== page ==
In 2005 photographer Mark Perrott learned that Pittsburgh’s Western Penitentiary, located just downriver from the city center, was about to close. He requested permission to visit the 1885 Gothic sandstone structure, and ended up touring the site with a former Pennsylvania Department of Corrections administrator. They walked through spaces of confinement and institutional organization like the Mess Hall, Laundry, Commissary, Chapel, Death Row, and the cellblocks.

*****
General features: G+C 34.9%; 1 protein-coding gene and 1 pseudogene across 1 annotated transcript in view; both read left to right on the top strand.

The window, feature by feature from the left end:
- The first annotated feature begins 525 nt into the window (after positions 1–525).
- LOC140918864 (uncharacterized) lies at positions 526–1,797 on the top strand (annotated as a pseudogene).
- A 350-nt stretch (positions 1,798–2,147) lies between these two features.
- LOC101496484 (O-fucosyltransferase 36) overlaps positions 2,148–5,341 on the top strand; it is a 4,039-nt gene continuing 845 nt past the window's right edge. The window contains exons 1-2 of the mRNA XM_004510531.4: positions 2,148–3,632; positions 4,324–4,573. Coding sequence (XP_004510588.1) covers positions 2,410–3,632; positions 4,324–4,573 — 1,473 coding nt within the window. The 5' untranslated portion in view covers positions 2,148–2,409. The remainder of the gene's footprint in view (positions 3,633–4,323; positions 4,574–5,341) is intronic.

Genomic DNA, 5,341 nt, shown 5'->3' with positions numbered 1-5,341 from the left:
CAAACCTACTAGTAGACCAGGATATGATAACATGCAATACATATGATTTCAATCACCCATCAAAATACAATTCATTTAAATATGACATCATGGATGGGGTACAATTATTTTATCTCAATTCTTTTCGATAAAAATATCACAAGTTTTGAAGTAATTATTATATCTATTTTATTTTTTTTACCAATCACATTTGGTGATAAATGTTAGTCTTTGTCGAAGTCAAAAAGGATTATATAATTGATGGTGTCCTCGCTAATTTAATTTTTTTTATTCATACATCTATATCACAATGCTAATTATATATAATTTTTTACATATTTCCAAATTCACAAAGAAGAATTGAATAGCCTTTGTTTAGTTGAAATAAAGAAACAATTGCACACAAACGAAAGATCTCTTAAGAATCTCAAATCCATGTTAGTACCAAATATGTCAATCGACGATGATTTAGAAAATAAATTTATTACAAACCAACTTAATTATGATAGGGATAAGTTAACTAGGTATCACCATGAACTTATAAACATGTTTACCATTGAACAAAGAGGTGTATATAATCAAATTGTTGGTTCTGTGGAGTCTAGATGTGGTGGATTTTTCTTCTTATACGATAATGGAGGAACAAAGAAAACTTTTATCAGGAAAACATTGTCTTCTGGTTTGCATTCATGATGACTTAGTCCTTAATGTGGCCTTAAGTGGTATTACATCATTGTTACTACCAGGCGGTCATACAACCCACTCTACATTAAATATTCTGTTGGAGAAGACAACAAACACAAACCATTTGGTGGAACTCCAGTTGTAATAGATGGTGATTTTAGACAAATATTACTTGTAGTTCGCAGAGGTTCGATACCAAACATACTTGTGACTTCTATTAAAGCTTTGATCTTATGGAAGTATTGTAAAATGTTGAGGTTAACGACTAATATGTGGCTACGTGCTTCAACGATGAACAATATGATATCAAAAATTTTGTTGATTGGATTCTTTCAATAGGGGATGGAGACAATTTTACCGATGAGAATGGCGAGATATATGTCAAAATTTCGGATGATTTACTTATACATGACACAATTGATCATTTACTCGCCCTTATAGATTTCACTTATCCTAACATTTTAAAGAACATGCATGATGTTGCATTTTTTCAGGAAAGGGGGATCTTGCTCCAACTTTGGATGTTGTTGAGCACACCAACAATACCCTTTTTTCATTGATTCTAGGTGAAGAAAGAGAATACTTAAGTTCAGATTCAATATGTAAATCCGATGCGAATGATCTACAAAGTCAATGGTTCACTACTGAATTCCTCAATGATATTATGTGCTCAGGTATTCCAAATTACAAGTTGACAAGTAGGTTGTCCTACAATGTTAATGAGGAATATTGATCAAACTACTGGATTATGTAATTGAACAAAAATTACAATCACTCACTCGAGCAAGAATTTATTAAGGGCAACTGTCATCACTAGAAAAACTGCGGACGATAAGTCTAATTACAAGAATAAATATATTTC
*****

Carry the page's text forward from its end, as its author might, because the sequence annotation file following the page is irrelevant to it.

Mark recalls, “None of this prepared me for the experience of E Block — the row of cells dedicated to the housing of newly-arrived prisoners. Prisoners spent three days to two weeks on E Block, until the system ‘classified’ them and moved them along to other cellblocks, or to other institutions. Each cell had whitewashed walls, most often covered with graffiti. I read every square inch of each wall. These were the unfiltered voices of men in their first days of separation and incarceration. As I moved from cell to cell, these voices became a chorus of shame, rage, bravado, advice, hate, humor, confession, and contrition. Over the next year I wrote down each word and photographed every surface.”